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03 February 2017

Charles Willy Kayser

German actor Charles Willy Kayser (sometimes written as Kaiser) (1881-1942) had a remarkable career in the silent cinema. However, today he is little known, while many of his films are considered lost now and there is little information about his work.

Charles Willy Kaiser in Dämon der Welt (1919)
German postcard by Verlag Hermann Leiser, Berlin-Wilm., no. 4681. Photo: William Kahn-Film. Publicity still for Dämon der Welt. 1. Das Schicksal des Edgar Morton/Demon of the world, part 1: The fate of Edgar Morton (Rudolf Del Zopp, Siegfried Dessauer, 1919).

Charles Willy Kayser
German postcard by Ross Verlag, Berlin, no.385/1, 1919-1924. Photo: Rudolph Dührkoop Phot.

Arrested for alleged espionage activities


Charles Wilhelm Kaiser was born in 1881, in Metz, part of the German Empire (now Moselle, France). He was the son of an officer, who served in the French army and grew up with her sister Martel. At the age of 17, he went to the Conservatory of the Musikverein (Society of Friends of the Music) in Vienna against the wishes of his parents. There he had a vocal training.

The 18-year-old had his stage debut in 1898 at the Hamburger Opera Ensemble as a lyric baritone in The Bivouac of Granada. In 1899 the jeune premier made his stage debut in Berlin. In Vienna, Kaiser was a guest actor at the opera house, and a company member of the Raimund Theater. He also performed in Karlsbad, Breslau, New York and Amsterdam. Between 1911 and 1914 Kayser worked at the renowned Burgtheater in Vienna.

In 1914, he moved to Riga, at the time part of the Russian Empire (now Latvia), where he became the head of the German Lustspielhaus. The outbreak of World War 1 at the end of July 1914 was a turning point in Kayser’s career. In August 1914 he was arrested by the Russian authorities for alleged espionage activities and together with his wife Betty abducted to Siberia in the Vyatka Governorate. Only after four years of suffering he managed to escape with help of the Swedish Red Cross.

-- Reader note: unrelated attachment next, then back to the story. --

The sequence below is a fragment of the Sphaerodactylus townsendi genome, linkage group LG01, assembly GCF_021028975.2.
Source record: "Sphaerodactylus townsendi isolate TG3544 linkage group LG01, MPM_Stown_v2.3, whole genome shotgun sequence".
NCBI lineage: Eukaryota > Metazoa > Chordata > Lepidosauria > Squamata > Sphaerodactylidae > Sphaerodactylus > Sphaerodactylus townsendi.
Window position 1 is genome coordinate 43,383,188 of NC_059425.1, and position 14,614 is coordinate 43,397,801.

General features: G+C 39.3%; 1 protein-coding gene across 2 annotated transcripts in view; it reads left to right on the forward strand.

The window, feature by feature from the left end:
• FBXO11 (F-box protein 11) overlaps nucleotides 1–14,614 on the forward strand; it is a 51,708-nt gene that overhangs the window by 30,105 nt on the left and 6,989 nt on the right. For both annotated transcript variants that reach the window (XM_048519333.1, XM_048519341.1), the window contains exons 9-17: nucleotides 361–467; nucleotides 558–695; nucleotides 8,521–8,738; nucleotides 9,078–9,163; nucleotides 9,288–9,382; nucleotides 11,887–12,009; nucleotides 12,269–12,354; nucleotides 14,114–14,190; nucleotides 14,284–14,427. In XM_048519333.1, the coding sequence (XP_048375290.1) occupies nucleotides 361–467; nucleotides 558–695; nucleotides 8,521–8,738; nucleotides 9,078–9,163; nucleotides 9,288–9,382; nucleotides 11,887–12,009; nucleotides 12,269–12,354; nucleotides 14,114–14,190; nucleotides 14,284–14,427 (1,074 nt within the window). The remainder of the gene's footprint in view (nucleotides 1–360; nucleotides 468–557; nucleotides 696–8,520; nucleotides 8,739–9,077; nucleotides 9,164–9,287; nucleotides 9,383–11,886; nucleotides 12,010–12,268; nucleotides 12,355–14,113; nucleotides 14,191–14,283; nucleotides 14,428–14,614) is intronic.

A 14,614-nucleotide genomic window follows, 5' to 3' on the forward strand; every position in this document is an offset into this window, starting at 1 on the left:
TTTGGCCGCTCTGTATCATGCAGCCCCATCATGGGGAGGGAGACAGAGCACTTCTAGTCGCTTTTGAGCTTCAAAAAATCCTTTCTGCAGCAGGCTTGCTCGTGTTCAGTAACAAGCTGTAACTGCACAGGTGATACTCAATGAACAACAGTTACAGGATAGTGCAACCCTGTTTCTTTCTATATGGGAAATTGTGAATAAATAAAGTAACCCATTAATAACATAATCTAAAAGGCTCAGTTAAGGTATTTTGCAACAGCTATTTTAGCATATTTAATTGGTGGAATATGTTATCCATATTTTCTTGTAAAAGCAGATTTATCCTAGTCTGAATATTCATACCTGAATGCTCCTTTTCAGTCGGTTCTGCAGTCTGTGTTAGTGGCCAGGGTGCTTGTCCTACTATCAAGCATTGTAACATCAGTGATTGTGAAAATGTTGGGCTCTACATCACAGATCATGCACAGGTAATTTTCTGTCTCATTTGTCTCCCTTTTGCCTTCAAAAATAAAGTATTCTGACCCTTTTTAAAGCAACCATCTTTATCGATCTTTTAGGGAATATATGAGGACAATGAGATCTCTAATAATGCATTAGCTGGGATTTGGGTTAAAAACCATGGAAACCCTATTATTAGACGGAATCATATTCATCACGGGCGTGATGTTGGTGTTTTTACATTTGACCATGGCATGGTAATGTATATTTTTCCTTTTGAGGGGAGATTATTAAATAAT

Kaiser made his way back to Germany and arrived in Berlin completely without funds. There he received a commitment at the Lustspielhaus. About the same time the film career of the now over 35-year-old actor began. Among his first films were the silent dramas Sei getreu bis in den Tod/ Be true to death (Josef Stein, 1918) with Hanni Weisse, and Der siebente Kuß/The Seventh Kiss (Marie Luise Droop, 1918) with Hilde Woerner.

He also directed a few films, Die Autofahrt unter der Erde/The car ride under the ground (1920), Tschetschensen-Rache/Chechen Revenge (1920), Im Fasching der Sinne/In the carnival of the senses (1920) and Tanz der Leidenschaften/Dance of passions (1921).

Charles Willy Kayser in Liebe, Tor und Teufel (1922)
German postcard. Ross Verlag, no. 517/1, 1919-1924. Photo: publicity still for Liebe, Tor und Teufel/Love, Gate and Devil (Adolf Wenter, 1922).

Charles Willy Kaiser
German postcard by Ross Verlag, no. 945/1. Photo: Schuhmann / Noto-Film. Publicity still for Die blonde Geisha/The blonde geisha ( Ludwig Czerny, 1923).